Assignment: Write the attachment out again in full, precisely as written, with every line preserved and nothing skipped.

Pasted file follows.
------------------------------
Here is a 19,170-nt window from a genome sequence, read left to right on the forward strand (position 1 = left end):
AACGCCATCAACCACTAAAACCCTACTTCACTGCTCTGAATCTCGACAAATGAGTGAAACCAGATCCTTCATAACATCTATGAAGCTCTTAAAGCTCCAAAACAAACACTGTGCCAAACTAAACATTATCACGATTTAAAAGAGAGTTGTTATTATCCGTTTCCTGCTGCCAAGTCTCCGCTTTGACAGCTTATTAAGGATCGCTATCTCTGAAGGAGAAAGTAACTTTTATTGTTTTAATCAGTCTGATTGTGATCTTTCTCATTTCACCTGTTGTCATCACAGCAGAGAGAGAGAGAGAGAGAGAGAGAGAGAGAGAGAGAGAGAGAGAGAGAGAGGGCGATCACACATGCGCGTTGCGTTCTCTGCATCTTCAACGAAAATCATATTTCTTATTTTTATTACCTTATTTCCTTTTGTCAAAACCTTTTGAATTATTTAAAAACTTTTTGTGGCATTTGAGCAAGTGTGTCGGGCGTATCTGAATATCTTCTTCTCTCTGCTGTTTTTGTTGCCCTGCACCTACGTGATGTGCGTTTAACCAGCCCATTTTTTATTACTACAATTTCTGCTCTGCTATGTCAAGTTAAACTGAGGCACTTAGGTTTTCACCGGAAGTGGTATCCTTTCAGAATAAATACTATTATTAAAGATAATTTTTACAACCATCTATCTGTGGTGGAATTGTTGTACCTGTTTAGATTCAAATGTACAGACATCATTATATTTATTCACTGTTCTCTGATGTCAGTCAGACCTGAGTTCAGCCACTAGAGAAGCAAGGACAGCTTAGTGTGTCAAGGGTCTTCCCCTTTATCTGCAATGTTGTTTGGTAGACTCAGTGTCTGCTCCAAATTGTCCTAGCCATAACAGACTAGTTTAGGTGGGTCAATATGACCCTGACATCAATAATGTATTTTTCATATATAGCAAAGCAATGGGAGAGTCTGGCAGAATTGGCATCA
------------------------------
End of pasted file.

Here is a 19,170-nt window from a genome sequence, read left to right on the forward strand (position 1 = left end):
AACGCCATCAACCACTAAAACCCTACTTCACTGCTCTGAATCTCGACAAATGAGTGAAACCAGATCCTTCATAACATCTATGAAGCTCTTAAAGCTCCAAAACAAACACTGTGCCAAACTAAACATTATCACGATTTAAAAGAGAGTTGTTATTATCCGTTTCCTGCTGCCAAGTCTCCGCTTTGACAGCTTATTAAGGATCGCTATCTCTGAAGGAGAAAGTAACTTTTATTGTTTTAATCAGTCTGATTGTGATCTTTCTCATTTCACCTGTTGTCATCACAGCAGAGAGAGAGAGAGAGAGAGAGAGAGAGAGAGAGAGAGAGAGAGAGAGAGAGGGCGATCACACATGCGCGTTGCGTTCTCTGCATCTTCAACGAAAATCATATTTCTTATTTTTATTACCTTATTTCCTTTTGTCAAAACCTTTTGAATTATTTAAAAACTTTTTGTGGCATTTGAGCAAGTGTGTCGGGCGTATCTGAATATCTTCTTCTCTCTGCTGTTTTTGTTGCCCTGCACCTACGTGATGTGCGTTTAACCAGCCCATTTTTTATTACTACAATTTCTGCTCTGCTATGTCAAGTTAAACTGAGGCACTTAGGTTTTCACCGGAAGTGGTATCCTTTCAGAATAAATACTATTATTAAAGATAATTTTTACAACCATCTATCTGTGGTGGAATTGTTGTACCTGTTTAGATTCAAATGTACAGACATCATTATATTTATTCACTGTTCTCTGATGTCAGTCAGACCTGAGTTCAGCCACTAGAGAAGCAAGGACAGCTTAGTGTGTCAAGGGTCTTCCCCTTTATCTGCAATGTTGTTTGGTAGACTCAGTGTCTGCTCCAAATTGTCCTAGCCATAACAGACTAGTTTAGGTGGGTCAATATGACCCTGACATCAATAATGTATTTTTCATATATAGCAAAGCAATGGGAGAGTCTGGCAGAATTGGCATCA